This article was originally published in The Notebook. In August 2020, The Notebook became Chalkbeat Philadelphia.
The grassroots outrage in Philadelphia continues after the non-indictments in the Michael Brown case in Ferguson, Mo., and the Eric Garner case in Staten Island, N.Y.
On Friday, students at three of the Philadelphia School District’s top-performing high schools staged protests of what they see as miscarriages of justice.
At exactly 11:43 a.m., about 100 of Science Leadership Academy’s 500 students gathered in the second-floor hall and, at the sound of a whistle, dropped to the floor as if stamped out of existence.
The student-led protest, organized via Twitter, followed other "die-ins" that have occurred across the country recently. Similar student-led activities took place Friday morning at Central and Masterman high schools.
At SLA, the silence lasted four minutes and 30 seconds, a nod to the four and a half hours that Michael Brown’s body lay in the street untouched after he was shot to death by Police Officer Darren Wilson.
"It’s sort of like a way of saying, we are not OK with what’s happening. Like, if we do nothing, then we’re saying we’re OK with it," said senior Nomi Martin-Brouillette, a White student who helped organize the event. "Silence equals consent."
Junior Soledad Alfaro-Allah, a Black student who is the city’s youth poet laureate, said she’s been overcome with emotion because of the recent rulings.
"Us falling to the ground symbolizes the possibility that it could have been any of us. …" she said. "Mike Brown looks like my brothers, and he looks like my father, and Philadelphia isn’t that different from Ferguson."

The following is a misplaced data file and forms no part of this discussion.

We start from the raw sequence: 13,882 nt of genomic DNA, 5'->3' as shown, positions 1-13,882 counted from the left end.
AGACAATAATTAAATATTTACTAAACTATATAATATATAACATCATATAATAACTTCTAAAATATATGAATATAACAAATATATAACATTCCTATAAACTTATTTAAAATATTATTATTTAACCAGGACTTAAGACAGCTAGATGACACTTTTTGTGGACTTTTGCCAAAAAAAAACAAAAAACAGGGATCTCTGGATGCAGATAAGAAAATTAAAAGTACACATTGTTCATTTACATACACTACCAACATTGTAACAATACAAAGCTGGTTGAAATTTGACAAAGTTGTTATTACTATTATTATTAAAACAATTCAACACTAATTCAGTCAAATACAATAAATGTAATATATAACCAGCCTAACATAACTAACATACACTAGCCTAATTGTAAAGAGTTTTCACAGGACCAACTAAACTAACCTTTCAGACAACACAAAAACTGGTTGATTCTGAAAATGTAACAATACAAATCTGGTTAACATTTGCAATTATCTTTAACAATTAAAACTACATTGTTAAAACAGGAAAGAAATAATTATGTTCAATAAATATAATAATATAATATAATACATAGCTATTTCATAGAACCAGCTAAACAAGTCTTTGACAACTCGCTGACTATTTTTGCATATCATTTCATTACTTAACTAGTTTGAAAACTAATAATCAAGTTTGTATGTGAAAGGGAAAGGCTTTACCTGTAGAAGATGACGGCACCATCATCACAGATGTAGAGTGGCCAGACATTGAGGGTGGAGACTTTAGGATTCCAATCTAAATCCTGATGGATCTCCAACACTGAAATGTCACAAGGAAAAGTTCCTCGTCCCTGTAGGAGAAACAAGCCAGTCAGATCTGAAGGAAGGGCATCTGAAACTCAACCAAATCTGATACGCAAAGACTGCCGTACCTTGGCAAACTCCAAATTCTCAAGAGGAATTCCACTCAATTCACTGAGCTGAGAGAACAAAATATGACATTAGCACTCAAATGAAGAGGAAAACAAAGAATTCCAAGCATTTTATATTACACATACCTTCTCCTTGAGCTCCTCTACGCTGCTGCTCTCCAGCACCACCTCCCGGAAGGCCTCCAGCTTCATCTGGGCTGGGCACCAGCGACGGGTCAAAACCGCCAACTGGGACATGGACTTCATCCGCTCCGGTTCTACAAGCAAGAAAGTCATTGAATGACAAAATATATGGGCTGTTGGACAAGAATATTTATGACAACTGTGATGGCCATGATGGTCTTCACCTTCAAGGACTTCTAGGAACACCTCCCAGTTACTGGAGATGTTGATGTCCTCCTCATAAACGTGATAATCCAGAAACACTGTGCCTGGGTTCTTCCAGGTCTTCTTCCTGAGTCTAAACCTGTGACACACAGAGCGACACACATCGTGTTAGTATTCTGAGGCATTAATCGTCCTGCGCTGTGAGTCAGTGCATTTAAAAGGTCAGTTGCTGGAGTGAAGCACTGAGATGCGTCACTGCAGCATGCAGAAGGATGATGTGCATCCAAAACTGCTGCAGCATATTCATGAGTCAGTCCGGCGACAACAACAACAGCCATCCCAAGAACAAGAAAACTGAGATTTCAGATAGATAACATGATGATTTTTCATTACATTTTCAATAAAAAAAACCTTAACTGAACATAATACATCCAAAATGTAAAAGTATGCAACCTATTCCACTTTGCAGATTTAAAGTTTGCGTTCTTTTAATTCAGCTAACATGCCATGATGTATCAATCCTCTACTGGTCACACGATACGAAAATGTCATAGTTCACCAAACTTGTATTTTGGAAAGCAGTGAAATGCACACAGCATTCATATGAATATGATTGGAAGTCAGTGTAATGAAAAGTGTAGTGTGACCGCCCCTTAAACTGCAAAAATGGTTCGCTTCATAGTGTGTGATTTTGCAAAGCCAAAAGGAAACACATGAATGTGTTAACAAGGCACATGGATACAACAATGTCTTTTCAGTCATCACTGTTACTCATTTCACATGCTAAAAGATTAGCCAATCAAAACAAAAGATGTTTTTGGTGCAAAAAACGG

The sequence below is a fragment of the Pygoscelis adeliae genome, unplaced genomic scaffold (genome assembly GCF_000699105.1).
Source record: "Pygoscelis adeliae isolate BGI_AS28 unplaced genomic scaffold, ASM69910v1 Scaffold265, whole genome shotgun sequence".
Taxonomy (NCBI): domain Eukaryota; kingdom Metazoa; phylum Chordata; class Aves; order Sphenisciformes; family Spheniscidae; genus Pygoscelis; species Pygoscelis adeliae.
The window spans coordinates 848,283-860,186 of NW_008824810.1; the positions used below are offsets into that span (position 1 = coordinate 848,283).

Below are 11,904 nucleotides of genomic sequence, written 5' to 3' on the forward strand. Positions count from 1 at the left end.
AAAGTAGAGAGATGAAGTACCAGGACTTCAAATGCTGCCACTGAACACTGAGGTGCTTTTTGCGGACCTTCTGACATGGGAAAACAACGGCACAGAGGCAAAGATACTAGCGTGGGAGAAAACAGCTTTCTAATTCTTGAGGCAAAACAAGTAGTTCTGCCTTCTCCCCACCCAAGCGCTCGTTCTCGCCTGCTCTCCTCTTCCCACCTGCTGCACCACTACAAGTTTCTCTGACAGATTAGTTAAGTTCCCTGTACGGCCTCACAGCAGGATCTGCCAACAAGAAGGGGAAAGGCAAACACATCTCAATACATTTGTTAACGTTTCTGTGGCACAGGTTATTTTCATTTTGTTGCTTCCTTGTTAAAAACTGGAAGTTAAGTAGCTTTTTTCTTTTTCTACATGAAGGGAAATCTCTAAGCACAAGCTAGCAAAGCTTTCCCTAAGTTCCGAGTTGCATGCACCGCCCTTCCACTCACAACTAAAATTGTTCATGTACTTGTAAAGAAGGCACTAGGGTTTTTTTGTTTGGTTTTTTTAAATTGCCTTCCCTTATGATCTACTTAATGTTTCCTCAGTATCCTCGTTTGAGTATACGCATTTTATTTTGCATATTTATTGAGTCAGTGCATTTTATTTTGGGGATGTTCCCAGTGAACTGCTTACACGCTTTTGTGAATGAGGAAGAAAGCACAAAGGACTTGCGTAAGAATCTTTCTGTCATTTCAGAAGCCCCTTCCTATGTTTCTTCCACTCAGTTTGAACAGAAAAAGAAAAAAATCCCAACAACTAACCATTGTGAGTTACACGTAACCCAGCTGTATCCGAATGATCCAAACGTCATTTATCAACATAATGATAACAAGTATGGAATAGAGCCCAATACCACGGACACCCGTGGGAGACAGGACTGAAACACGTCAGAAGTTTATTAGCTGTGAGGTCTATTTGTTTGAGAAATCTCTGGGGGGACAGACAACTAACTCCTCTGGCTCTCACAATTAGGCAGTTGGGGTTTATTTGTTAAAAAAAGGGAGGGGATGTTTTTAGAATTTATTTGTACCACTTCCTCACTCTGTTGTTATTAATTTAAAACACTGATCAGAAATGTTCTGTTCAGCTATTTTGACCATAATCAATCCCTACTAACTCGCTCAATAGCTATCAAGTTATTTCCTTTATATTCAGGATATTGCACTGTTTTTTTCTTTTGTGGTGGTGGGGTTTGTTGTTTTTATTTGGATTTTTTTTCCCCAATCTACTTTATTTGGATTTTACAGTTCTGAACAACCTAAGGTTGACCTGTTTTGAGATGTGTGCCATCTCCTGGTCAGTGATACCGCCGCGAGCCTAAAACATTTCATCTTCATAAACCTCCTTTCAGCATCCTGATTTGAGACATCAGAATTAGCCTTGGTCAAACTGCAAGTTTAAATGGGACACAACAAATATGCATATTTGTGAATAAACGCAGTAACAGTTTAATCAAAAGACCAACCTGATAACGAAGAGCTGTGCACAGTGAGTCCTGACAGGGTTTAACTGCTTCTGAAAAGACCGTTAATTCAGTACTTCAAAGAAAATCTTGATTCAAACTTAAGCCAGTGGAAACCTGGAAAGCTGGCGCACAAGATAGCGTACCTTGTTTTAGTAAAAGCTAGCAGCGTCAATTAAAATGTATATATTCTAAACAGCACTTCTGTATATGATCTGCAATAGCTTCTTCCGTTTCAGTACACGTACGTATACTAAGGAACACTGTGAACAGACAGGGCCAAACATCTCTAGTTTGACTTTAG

During the protest, students held signs saying "Black Lives Matter" and "We can’t breathe," the latter a reference to Garner, who died after Police Officer Daniel Pantaleo forced him to the ground in a chokehold.
For West Philly senior Ruby Jane Anderson, recent events prove that prosecutors are too closely allied with law enforcement officers.
"Which is why we need things like civilian review boards," she said. "I think that, inherently, having prosecutors prosecute police isn’t going to work because they’re on the same side."
Not every student at SLA, of course, has reacted to the decisions in the same manner. Although some have been quicker to fault what Anderson called the justice system’s "institutional racism," others have been more defensive of the perspectives and responsibilities of police officers.
Teachers and staff, though, say that, despite disagreements, students have dealt with their emotions in a civil and productive way.
"Students have done a good job of saying, ‘This is how I feel, and this is what I’m wondering about’ – as opposed to, ‘This is what I think, and this is what I oppose,’" said English teacher Larissa Pahomov, who has used the Brown and Garner cases as the topics of writing assignments.